What Makes a Great TED Talk Great?

What Makes a Great TED Talk Great?

By Alison Whitmire

A great TED talk can attract hundreds of thousands of views in days and millions of views over months.  Having attended the TEDActive conference for four years, attended numerous TEDx conferences and curated two TEDx conferences, I’ve developed some pretty clear opinions about what a great TED talk is and what makes it great.

There are great TED videos and then there are great TED talks.  And some of the TED videos that have gotten millions of views are not great talks.  Some of the most viewed talks have a phenomenal WOW factor that even if presented without words could get millions of views.  They show or demonstrate something super cool, hard to believe, that you have to share with your friends and join in a common experience.  The Sixth Sense videos (what happened with that anyway?) Dave Gallo’s video on Underworld Astonishments, the magic videos and even Hans Rosling’s videos are all visually sensational.  And I believe that the reason they are among the most viewed videos is because of the awe they inspire, not because of the talk.  In many ways, any speaker presenting the same content could provoke the same number of views.  In these talks, the speaker’s goal is to not get in the way of his content.

Seven of the top twenty talks/videos on the TED site have no supporting slide deck.  The speaker is the only visual representation of the story they tell.  It’s that compelling?!  Though I don’t have the stats, it seems certain that a substantially greater percentage of TED talks have supporting slide decks than is represented in the top twenty.

In the greatest TED talks, the speaker is integral to and inseparable from his talk.  No one else could give his talk and get millions of views.  The talk represents a sublime fusion of the speaker and his talk.   It is as if the speaker is channeling the talk through them.  (Elizabeth Gilbert speaks of this in her talk and demonstrates it beautifully.) There is no space between the speaker and the spoken.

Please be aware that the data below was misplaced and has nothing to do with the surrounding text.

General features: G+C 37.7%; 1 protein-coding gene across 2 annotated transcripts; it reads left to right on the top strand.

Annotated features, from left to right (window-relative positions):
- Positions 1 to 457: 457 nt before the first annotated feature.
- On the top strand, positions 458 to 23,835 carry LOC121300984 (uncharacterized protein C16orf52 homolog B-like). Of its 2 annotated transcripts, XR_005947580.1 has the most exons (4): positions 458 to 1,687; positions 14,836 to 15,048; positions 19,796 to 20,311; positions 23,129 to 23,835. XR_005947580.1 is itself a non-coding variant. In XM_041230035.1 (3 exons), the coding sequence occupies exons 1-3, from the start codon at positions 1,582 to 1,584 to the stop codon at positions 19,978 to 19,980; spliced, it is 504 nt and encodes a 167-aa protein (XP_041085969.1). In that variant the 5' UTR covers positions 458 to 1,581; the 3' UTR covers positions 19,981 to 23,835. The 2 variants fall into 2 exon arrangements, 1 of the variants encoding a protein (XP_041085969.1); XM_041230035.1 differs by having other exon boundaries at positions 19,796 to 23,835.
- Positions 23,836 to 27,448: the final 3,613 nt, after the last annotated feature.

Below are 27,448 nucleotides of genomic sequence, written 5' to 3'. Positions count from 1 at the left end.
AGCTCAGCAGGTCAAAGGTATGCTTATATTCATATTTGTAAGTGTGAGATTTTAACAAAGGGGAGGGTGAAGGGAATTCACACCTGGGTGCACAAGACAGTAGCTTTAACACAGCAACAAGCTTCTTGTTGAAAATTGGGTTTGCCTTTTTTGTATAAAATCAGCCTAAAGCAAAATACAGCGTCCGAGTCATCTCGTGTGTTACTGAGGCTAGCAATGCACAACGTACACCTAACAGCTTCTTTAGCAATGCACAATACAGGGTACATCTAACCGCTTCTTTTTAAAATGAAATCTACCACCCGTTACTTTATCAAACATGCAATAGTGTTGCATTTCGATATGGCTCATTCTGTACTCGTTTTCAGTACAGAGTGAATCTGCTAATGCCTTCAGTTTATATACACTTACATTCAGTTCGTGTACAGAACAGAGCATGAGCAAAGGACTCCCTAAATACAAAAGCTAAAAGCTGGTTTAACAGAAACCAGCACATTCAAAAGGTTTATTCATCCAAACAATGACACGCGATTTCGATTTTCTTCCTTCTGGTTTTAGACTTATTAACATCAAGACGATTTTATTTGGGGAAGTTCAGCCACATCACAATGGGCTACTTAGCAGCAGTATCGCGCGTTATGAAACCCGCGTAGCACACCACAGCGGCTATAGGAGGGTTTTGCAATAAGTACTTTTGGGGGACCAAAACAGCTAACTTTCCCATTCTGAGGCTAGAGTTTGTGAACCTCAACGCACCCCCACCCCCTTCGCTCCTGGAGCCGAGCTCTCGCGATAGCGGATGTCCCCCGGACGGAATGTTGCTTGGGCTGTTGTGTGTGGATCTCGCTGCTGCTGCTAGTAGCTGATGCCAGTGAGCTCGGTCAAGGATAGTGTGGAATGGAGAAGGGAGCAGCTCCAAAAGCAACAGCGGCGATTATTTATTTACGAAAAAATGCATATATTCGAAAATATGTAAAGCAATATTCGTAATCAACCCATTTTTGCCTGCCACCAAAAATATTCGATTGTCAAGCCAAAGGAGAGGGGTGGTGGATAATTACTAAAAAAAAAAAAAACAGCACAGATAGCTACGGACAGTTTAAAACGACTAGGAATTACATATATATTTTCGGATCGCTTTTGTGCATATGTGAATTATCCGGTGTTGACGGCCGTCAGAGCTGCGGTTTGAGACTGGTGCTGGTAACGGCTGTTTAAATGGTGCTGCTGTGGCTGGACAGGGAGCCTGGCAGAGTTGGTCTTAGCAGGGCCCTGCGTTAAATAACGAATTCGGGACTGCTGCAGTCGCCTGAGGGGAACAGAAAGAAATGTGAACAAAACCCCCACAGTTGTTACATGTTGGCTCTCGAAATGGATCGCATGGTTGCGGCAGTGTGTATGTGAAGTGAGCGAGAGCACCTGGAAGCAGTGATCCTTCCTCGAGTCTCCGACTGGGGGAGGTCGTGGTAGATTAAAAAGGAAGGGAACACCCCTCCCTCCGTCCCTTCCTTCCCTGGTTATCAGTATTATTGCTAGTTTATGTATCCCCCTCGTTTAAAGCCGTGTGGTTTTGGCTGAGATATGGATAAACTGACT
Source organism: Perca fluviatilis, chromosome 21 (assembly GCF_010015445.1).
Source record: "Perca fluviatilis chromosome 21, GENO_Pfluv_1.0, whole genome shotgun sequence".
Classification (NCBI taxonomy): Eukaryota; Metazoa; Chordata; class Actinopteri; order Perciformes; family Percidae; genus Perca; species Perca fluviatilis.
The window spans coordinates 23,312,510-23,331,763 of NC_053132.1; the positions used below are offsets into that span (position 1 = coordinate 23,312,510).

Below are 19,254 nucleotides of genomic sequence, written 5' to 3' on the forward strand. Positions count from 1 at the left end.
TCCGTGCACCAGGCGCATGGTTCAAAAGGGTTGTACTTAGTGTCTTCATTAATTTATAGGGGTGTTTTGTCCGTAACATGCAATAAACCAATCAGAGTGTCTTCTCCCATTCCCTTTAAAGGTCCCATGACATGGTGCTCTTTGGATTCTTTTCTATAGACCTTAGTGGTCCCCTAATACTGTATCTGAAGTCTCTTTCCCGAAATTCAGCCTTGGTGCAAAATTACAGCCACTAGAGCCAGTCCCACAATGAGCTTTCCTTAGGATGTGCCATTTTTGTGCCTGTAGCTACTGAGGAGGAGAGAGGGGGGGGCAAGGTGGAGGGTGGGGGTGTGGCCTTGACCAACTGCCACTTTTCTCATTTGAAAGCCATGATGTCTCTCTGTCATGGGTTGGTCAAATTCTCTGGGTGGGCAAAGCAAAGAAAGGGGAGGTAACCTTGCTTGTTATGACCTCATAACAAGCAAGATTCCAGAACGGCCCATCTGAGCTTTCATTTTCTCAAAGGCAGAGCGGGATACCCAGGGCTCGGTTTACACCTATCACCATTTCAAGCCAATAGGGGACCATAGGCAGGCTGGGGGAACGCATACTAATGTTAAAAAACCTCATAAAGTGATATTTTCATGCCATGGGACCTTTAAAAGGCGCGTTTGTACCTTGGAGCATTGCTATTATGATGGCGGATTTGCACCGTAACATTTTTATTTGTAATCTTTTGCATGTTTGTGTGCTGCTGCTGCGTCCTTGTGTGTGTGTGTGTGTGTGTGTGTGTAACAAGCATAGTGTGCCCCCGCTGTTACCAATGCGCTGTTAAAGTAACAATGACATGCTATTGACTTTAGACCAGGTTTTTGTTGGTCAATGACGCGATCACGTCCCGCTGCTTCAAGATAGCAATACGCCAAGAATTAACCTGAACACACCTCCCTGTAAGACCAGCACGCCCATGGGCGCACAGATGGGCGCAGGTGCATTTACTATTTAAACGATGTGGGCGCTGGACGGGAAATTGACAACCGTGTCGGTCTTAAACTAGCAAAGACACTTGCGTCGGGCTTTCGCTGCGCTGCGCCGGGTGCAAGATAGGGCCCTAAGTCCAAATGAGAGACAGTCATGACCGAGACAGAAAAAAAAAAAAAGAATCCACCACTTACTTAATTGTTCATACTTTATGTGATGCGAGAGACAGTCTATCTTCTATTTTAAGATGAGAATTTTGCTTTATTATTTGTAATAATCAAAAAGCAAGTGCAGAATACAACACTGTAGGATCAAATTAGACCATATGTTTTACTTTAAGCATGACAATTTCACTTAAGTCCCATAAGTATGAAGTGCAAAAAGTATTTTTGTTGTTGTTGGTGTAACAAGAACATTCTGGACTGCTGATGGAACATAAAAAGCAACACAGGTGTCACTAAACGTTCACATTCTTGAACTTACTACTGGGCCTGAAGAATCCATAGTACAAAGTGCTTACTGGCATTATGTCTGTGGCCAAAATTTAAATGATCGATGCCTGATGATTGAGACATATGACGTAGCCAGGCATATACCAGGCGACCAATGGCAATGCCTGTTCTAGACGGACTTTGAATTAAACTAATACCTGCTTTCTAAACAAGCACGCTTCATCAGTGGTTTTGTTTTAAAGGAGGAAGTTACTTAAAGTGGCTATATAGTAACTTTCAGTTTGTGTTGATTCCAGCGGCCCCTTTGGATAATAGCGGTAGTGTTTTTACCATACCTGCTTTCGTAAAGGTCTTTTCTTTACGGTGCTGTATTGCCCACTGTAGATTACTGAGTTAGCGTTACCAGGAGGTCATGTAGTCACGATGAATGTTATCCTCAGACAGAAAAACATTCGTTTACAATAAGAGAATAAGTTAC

It is natural and typical for a speaker to give a talk “about” a topic.  And when the speaker is giving an “about” talk, there exists a separation between the speaker and the content.  It is as if the speaker is looking out at the content and inviting the audience to look at it with him.  There is a self/other relationship between the speaker and his content.  The problem is that if the speaker isn’t IN the content, the audience can’t see themselves in it either.  They don’t resonate with it in the same way.

Could Jill Bolte Taylor be any more IN her talk?  Hers is my favorite TED talk of all time because of how the talk itself is a mini representation of what she actually experienced during her stroke.  You might be saying, “But Jill Bolte Taylor is both subject and speaker”.  Yes, that’s true.  So, let’s move on to Brene Brown.  She speaks in her talk about her research and her own experience with vulnerability with such authenticity that she later reported feeling raw and over exposed from it.   I don’t know if they maintain statistics at TED on the velocity of views, but if they did, I think Brene’s talk would rank at the top.  The manner in which she both spotlighted and channeled the power of vulnerability is what captivated so many people.

In all the great TED talks, the speaker is revealed through the content and the talk itself.  There is a uniqueness to the talk that only they can bring to it.  It is as if they are showing up as the best version of themselves.   And in so doing, the audience is inspired, to do the same.




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Author Bio

Alison Whitmire

CEO and Executive Leadership Coach, Advisor and Consultant, “Deeply Committed, Helping CEOs See Clearer, Do More”

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